LB13 Measuring Concurrent Sexual Partnerships in Behavioural Surveys: A Tale of Two Methods

Tuesday, June 10, 2014
Exhibit Hall
Catherine Mercer, BSc, MSc, PhD1, Sarah Burkill, MSc2, Soazig Clifton, BSc3, Nigel Field, MB PhD3, Clare Tanton, PhD3, Catherine Aicken, BSc, MSc4, Pam Sonnenberg, MB BCh, MSc, PhD5 and Anne Johnson, MBBS, MD3, 1Centre for Sexual Health & HIV Research, Research Department of Infection & Population Health, University College London, London WC1E 6JB, United Kingdom, 2University College London, London, United Kingdom, 3Research Department of Infection and Population Health, University College London, London, United Kingdom, 4Research Department of Infection & Population Health, Centre for Sexual Health & HIV Research, London, United Kingdom, 5Department of Infection and Population Health, University College London, London, United Kingdom

Background:  Concurrency data are important for understanding STI transmission in populations. However, as a socially-sensitive behaviour, some studies measure concurrency by examining whether the dates of recent partnerships overlap, rather than asking a direct question. This paper compares these 2 methods in terms of: (i) the prevalence of concurrency; (ii) the extent of discrepancy and associated demographic and behavioural factors; and (iii) their association with reporting STI diagnosis/es.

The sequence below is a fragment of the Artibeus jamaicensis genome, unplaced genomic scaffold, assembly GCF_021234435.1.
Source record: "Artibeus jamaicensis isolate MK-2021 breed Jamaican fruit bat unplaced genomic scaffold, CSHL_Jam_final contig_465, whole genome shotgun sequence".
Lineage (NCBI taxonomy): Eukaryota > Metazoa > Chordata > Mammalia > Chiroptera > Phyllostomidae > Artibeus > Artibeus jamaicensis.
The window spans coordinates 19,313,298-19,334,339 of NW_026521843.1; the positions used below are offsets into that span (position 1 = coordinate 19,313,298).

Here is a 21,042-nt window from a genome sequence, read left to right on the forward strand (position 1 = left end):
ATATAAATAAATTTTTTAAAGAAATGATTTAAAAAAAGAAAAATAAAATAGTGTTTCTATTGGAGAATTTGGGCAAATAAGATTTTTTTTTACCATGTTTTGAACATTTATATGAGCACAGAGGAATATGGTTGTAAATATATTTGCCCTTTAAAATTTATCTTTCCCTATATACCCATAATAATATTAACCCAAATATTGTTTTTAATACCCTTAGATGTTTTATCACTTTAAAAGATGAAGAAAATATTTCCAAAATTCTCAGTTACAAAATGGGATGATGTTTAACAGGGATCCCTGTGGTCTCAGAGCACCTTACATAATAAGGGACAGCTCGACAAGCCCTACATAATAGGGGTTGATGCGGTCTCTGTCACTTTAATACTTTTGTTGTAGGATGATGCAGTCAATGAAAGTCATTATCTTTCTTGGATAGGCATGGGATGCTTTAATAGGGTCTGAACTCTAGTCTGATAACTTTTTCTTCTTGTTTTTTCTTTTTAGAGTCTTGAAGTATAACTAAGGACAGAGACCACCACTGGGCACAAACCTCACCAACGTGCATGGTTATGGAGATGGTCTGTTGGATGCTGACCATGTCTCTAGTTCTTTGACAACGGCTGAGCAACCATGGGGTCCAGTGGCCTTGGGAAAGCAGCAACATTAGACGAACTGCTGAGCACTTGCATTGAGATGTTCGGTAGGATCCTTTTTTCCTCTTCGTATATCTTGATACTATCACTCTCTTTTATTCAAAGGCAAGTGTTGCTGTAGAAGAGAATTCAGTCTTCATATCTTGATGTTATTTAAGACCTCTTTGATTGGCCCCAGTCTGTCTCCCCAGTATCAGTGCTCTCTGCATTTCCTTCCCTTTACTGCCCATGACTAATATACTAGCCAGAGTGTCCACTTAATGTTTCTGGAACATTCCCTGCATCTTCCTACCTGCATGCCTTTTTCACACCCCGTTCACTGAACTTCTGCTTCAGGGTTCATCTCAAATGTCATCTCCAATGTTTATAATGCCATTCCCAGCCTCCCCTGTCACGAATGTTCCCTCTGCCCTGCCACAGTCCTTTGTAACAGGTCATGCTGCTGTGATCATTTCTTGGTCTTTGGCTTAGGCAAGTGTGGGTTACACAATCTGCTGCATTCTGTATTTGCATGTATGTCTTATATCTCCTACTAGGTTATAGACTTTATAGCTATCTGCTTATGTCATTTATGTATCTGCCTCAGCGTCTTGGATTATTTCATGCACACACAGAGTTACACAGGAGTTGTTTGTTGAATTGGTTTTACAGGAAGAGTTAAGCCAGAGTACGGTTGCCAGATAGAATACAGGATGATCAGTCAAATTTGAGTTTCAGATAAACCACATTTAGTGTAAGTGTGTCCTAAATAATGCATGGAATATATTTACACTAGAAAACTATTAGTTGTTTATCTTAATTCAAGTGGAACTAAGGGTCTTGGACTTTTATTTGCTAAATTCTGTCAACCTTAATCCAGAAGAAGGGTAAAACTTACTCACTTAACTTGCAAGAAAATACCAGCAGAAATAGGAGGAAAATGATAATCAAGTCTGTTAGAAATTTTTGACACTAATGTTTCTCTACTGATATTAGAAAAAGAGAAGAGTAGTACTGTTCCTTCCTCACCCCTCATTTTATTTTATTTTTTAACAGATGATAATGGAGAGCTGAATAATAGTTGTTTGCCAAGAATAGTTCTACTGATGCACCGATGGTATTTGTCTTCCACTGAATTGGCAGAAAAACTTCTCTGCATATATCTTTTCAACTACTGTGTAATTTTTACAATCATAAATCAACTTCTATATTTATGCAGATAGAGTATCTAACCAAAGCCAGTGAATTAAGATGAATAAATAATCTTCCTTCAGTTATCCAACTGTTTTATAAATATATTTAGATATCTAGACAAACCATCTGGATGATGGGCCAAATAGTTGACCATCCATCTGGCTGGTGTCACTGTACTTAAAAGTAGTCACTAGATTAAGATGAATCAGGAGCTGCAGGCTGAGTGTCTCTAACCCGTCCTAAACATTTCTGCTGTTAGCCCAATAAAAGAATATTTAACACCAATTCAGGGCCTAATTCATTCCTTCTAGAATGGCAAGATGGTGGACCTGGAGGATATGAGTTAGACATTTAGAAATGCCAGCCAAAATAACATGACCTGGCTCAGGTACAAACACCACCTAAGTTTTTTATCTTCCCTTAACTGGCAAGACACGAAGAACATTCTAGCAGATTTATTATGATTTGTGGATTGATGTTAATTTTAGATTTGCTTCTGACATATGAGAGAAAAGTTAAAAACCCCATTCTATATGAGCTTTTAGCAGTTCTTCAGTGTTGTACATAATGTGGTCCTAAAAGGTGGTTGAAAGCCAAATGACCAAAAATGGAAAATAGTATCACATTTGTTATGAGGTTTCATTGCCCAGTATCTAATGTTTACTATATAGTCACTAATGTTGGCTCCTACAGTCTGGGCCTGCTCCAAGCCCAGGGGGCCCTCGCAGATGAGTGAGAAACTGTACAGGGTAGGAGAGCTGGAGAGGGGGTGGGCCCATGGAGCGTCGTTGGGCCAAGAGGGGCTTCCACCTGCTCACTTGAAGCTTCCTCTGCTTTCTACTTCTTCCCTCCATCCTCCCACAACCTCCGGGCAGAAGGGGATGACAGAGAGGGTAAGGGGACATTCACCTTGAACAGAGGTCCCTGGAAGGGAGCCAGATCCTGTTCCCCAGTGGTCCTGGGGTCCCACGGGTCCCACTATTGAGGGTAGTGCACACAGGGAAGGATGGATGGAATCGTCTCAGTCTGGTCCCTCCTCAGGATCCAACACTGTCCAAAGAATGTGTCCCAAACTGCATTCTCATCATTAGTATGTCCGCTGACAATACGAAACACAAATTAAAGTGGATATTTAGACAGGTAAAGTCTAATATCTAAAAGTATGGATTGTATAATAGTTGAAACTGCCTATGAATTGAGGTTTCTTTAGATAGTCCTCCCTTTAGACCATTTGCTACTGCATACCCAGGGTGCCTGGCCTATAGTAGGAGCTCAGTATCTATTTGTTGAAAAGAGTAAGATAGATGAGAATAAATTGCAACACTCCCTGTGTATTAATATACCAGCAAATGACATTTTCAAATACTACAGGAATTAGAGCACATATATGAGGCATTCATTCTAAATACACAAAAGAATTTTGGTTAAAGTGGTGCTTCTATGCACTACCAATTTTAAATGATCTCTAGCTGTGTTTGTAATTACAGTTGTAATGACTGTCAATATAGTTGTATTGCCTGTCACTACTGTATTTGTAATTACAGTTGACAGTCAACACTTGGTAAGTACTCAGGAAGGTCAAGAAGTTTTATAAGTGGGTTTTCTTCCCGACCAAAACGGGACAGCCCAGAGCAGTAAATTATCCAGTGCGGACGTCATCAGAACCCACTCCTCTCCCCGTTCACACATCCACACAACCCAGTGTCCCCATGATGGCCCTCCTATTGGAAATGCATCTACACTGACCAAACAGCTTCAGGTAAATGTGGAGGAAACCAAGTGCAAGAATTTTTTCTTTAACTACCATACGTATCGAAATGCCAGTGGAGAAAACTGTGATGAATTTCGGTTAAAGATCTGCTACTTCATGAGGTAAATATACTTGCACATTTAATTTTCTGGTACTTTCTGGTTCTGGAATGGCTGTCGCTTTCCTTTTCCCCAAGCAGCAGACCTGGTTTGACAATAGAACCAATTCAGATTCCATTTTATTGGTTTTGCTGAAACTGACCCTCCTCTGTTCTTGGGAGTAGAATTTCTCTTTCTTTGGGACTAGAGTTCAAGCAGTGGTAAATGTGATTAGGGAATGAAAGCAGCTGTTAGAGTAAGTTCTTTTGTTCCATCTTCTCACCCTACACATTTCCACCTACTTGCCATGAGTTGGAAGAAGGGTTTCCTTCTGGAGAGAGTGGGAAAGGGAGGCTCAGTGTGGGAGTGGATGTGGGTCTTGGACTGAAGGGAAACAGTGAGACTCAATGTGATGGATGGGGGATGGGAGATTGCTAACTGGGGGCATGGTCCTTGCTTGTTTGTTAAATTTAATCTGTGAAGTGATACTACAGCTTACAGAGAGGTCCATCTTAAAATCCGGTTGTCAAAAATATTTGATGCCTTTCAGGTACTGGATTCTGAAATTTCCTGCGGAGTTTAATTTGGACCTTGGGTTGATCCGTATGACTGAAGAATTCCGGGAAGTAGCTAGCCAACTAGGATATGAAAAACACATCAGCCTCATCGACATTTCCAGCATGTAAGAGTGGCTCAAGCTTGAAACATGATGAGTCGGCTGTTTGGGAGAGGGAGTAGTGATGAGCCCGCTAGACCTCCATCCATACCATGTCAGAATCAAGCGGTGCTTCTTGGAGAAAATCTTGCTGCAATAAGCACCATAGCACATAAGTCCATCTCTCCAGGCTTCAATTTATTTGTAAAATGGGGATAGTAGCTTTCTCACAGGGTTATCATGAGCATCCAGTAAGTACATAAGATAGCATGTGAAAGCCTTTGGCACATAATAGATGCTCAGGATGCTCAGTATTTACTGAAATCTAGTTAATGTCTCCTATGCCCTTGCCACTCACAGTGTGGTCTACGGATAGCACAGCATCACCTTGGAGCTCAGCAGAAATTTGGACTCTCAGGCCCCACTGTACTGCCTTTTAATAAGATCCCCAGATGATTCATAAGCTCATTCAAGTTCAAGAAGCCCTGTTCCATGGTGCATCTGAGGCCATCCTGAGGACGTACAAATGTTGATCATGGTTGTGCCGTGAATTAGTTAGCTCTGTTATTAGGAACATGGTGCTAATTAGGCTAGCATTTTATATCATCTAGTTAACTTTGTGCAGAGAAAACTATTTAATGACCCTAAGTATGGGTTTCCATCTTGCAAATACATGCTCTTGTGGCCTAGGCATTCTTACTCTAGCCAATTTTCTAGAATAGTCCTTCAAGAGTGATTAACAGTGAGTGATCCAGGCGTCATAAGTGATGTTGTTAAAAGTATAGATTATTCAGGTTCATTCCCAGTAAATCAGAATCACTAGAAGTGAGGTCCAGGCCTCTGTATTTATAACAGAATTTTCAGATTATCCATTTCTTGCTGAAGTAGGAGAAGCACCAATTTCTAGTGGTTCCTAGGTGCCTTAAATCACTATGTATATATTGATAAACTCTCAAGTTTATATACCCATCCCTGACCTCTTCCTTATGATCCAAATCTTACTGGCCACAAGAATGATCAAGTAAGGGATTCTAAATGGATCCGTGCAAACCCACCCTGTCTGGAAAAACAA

Methods:  Complex survey analyses of probability sample data collected from 15,162 men and women aged 16-74y resident in Britain 2010-2012 using computer-assisted personal-interviewing, including computer-assisted self-interview for the more sensitive questions, including the dates of participants’ (max.) 3 most recent partners (MRPs), a direct question about concurrency, and STI diagnosis/es (timeframe for these variables: past 5 years).

Results:  Among participants reporting 2+ partners in the past 5 years (2,828 men; 3,202 women), the proportion of men reporting concurrency at the direct question was similar to that estimated from MRP dates (40.6% vs. 40.0%); but differed among women: 31.0% vs. 38.2%, respectively. The direct question resulted in less missing data than using the MRP dates (0.0% vs. 8.7% among men; 0.1% vs. 7.9% among women). A discrepancy between the measures existed for one-third of men and women, and increased with increasing partner numbers but few other factors. In logistic regression, the direct question was more strongly associated with reporting STI diagnosis/es than using MRP dates: odds ratios adjusted for age and partner numbers: 2.20 (95% CI:1.54-3.15) vs. 1.63 (95%CI:1.17-2.28) among men; 2.26 (95%CI:1.71-2.98) vs. 1.60 (95%CI:1.21-2.12) among women.

Conclusions:  Similar levels of concurrency were observed for the two measures, at least for men, although within-individual discrepancy between the measures was common. Behavioural surveys should use a direct question as this requires fewer assumptions, yields fewer missing data, and better predicts reported STI diagnosis/es.